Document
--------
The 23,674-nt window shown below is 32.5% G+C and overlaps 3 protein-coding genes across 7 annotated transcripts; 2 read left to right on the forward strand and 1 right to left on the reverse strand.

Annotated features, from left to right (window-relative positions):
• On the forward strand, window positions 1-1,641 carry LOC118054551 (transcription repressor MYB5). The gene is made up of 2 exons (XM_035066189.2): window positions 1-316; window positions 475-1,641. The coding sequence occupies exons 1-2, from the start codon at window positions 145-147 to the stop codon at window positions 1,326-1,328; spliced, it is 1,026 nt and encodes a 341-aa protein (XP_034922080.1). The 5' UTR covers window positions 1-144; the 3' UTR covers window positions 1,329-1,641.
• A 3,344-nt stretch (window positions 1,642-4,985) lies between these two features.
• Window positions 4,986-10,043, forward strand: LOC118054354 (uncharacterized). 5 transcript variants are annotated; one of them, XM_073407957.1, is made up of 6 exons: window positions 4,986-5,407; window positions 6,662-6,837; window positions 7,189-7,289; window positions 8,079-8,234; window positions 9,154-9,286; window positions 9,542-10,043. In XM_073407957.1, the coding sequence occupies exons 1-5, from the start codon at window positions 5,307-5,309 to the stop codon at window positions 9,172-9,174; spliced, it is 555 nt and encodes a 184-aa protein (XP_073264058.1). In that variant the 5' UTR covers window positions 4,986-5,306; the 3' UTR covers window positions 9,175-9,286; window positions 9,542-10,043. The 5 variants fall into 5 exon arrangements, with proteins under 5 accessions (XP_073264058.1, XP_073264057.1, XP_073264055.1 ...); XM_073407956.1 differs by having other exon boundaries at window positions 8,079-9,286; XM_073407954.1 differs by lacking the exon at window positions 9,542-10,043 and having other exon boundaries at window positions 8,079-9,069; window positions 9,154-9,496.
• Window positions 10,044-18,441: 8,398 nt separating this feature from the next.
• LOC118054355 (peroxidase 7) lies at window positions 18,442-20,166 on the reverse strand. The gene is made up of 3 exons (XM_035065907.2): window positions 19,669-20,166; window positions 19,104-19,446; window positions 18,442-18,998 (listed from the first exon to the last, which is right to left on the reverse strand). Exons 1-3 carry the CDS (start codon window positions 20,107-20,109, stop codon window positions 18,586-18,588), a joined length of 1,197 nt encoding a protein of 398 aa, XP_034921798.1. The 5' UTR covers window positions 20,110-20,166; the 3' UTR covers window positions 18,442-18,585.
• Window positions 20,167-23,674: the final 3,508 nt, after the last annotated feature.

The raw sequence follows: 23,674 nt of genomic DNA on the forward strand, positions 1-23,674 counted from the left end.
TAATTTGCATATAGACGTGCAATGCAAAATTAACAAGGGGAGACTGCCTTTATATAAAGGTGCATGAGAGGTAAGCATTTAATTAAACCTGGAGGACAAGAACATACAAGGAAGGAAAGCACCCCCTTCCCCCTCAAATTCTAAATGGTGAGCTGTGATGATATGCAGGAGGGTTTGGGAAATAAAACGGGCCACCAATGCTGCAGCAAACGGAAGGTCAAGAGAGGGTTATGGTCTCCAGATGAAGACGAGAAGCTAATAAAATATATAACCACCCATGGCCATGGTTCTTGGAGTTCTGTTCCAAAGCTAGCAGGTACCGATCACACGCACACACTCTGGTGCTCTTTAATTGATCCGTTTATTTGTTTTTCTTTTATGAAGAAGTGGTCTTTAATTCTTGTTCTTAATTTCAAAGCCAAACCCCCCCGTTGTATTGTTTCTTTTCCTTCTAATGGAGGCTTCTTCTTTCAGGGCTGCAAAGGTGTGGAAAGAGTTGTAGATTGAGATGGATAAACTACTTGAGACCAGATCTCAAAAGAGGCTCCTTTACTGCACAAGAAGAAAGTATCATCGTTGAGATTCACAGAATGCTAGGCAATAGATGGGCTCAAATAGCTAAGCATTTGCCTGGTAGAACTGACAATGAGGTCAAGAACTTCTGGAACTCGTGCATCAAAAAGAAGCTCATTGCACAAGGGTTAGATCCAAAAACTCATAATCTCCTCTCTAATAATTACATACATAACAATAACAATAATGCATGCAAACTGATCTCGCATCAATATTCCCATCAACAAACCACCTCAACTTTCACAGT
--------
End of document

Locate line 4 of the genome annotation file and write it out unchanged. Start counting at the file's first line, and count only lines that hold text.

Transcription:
• A 3,344-nt stretch (window positions 1,642-4,985) lies between these two features.